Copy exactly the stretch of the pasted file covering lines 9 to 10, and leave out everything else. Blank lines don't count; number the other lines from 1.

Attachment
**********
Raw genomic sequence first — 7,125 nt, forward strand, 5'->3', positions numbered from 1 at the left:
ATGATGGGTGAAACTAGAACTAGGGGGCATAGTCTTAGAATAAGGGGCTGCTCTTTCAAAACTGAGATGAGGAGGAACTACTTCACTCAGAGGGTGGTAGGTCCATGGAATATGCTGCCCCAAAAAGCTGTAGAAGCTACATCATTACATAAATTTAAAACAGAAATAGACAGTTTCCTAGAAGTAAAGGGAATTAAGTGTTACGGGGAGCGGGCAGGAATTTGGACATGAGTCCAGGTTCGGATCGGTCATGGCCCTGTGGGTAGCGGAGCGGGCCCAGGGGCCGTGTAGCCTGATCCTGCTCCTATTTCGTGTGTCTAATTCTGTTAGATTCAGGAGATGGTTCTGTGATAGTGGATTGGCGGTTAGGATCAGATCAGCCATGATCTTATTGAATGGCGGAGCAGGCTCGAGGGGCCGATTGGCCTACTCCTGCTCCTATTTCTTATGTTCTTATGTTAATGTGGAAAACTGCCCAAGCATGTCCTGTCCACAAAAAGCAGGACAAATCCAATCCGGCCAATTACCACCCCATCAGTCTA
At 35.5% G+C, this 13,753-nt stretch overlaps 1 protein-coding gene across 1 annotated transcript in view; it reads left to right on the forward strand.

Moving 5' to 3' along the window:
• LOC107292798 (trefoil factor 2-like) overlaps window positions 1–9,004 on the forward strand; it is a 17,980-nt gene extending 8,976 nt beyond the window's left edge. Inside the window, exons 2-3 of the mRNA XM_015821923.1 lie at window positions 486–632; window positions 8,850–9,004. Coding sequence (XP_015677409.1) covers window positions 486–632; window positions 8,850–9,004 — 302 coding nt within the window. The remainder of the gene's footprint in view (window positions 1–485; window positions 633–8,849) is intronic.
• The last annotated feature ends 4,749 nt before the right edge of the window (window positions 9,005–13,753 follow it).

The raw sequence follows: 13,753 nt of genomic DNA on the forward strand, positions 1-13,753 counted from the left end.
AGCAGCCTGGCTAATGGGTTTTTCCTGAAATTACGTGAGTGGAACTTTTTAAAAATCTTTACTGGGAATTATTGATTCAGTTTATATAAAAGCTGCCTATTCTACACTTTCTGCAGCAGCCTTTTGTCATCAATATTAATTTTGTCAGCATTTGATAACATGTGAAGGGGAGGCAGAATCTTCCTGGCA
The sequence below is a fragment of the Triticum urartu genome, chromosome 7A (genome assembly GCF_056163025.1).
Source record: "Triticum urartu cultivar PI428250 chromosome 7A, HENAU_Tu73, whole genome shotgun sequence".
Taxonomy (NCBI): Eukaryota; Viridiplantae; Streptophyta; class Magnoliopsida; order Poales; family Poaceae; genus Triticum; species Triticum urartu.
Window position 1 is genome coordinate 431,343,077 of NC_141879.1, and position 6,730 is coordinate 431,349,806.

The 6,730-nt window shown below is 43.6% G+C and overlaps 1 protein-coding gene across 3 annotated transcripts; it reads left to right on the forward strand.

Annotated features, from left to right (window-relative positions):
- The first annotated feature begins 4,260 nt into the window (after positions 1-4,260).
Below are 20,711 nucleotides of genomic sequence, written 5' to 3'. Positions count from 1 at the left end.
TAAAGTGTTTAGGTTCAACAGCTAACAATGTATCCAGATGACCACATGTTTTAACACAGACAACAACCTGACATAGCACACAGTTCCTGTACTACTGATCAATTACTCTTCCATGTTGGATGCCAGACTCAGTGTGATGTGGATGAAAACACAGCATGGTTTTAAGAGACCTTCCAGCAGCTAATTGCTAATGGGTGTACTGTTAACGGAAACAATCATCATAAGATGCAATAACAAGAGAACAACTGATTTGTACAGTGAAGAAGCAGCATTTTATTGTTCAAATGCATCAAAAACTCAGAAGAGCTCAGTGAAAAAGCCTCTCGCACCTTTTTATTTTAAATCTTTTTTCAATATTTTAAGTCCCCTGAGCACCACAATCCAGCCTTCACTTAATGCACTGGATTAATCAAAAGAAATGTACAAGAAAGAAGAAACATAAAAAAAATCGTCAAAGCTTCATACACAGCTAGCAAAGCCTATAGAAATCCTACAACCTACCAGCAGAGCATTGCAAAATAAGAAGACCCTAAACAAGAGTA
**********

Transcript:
The sequence below is a fragment of the Triticum urartu genome, chromosome 7A (genome assembly GCF_056163025.1).
Source record: "Triticum urartu cultivar PI428250 chromosome 7A, HENAU_Tu73, whole genome shotgun sequence".